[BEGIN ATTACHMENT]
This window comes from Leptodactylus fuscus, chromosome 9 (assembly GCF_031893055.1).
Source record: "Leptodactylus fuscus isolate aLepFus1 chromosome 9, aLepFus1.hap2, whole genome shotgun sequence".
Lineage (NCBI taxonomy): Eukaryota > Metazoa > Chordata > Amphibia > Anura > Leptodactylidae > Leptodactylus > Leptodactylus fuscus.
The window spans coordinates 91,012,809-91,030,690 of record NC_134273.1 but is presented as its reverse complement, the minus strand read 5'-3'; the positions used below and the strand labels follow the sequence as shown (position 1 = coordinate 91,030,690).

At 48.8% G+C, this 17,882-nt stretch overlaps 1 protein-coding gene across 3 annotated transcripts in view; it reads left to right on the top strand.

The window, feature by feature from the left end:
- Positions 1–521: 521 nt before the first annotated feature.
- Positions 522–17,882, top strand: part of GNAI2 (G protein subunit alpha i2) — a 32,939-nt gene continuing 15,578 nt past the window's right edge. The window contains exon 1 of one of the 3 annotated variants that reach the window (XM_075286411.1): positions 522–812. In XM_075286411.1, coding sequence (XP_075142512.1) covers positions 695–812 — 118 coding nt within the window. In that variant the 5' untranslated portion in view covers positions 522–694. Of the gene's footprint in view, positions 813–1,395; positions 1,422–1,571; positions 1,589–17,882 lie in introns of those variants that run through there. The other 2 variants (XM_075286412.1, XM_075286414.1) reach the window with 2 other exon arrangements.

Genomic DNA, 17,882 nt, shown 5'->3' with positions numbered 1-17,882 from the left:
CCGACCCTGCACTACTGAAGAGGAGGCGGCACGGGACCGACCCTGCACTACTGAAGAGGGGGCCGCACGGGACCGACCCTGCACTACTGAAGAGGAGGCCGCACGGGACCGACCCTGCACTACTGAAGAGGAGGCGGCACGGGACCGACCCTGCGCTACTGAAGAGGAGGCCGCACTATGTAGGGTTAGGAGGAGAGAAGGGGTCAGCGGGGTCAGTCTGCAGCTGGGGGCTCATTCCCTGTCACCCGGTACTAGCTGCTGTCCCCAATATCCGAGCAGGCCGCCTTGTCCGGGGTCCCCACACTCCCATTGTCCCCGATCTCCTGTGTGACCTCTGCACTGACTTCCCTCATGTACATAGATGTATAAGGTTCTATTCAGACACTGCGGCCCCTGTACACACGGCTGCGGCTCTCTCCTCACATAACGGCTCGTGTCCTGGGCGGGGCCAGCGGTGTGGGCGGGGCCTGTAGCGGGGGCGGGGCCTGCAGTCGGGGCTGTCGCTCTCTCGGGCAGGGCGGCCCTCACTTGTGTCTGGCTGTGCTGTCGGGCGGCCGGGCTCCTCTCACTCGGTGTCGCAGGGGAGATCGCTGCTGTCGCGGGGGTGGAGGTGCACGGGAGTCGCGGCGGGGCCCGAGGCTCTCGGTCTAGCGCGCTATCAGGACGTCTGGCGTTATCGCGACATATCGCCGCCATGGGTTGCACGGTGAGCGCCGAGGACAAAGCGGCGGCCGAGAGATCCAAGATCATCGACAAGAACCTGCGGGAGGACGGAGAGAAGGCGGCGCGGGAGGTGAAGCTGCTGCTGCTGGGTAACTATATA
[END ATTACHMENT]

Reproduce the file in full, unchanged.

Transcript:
This window comes from Leptodactylus fuscus, chromosome 9 (assembly GCF_031893055.1).
Source record: "Leptodactylus fuscus isolate aLepFus1 chromosome 9, aLepFus1.hap2, whole genome shotgun sequence".
Lineage (NCBI taxonomy): Eukaryota > Metazoa > Chordata > Amphibia > Anura > Leptodactylidae > Leptodactylus > Leptodactylus fuscus.
The window spans coordinates 91,012,809-91,030,690 of record NC_134273.1 but is presented as its reverse complement, the minus strand read 5'-3'; the positions used below and the strand labels follow the sequence as shown (position 1 = coordinate 91,030,690).

At 48.8% G+C, this 17,882-nt stretch overlaps 1 protein-coding gene across 3 annotated transcripts in view; it reads left to right on the top strand.

The window, feature by feature from the left end:
- Positions 1–521: 521 nt before the first annotated feature.
- Positions 522–17,882, top strand: part of GNAI2 (G protein subunit alpha i2) — a 32,939-nt gene continuing 15,578 nt past the window's right edge. The window contains exon 1 of one of the 3 annotated variants that reach the window (XM_075286411.1): positions 522–812. In XM_075286411.1, coding sequence (XP_075142512.1) covers positions 695–812 — 118 coding nt within the window. In that variant the 5' untranslated portion in view covers positions 522–694. Of the gene's footprint in view, positions 813–1,395; positions 1,422–1,571; positions 1,589–17,882 lie in introns of those variants that run through there. The other 2 variants (XM_075286412.1, XM_075286414.1) reach the window with 2 other exon arrangements.

Genomic DNA, 17,882 nt, shown 5'->3' with positions numbered 1-17,882 from the left:
CCGACCCTGCACTACTGAAGAGGAGGCGGCACGGGACCGACCCTGCACTACTGAAGAGGGGGCCGCACGGGACCGACCCTGCACTACTGAAGAGGAGGCCGCACGGGACCGACCCTGCACTACTGAAGAGGAGGCGGCACGGGACCGACCCTGCGCTACTGAAGAGGAGGCCGCACTATGTAGGGTTAGGAGGAGAGAAGGGGTCAGCGGGGTCAGTCTGCAGCTGGGGGCTCATTCCCTGTCACCCGGTACTAGCTGCTGTCCCCAATATCCGAGCAGGCCGCCTTGTCCGGGGTCCCCACACTCCCATTGTCCCCGATCTCCTGTGTGACCTCTGCACTGACTTCCCTCATGTACATAGATGTATAAGGTTCTATTCAGACACTGCGGCCCCTGTACACACGGCTGCGGCTCTCTCCTCACATAACGGCTCGTGTCCTGGGCGGGGCCAGCGGTGTGGGCGGGGCCTGTAGCGGGGGCGGGGCCTGCAGTCGGGGCTGTCGCTCTCTCGGGCAGGGCGGCCCTCACTTGTGTCTGGCTGTGCTGTCGGGCGGCCGGGCTCCTCTCACTCGGTGTCGCAGGGGAGATCGCTGCTGTCGCGGGGGTGGAGGTGCACGGGAGTCGCGGCGGGGCCCGAGGCTCTCGGTCTAGCGCGCTATCAGGACGTCTGGCGTTATCGCGACATATCGCCGCCATGGGTTGCACGGTGAGCGCCGAGGACAAAGCGGCGGCCGAGAGATCCAAGATCATCGACAAGAACCTGCGGGAGGACGGAGAGAAGGCGGCGCGGGAGGTGAAGCTGCTGCTGCTGGGTAACTATATA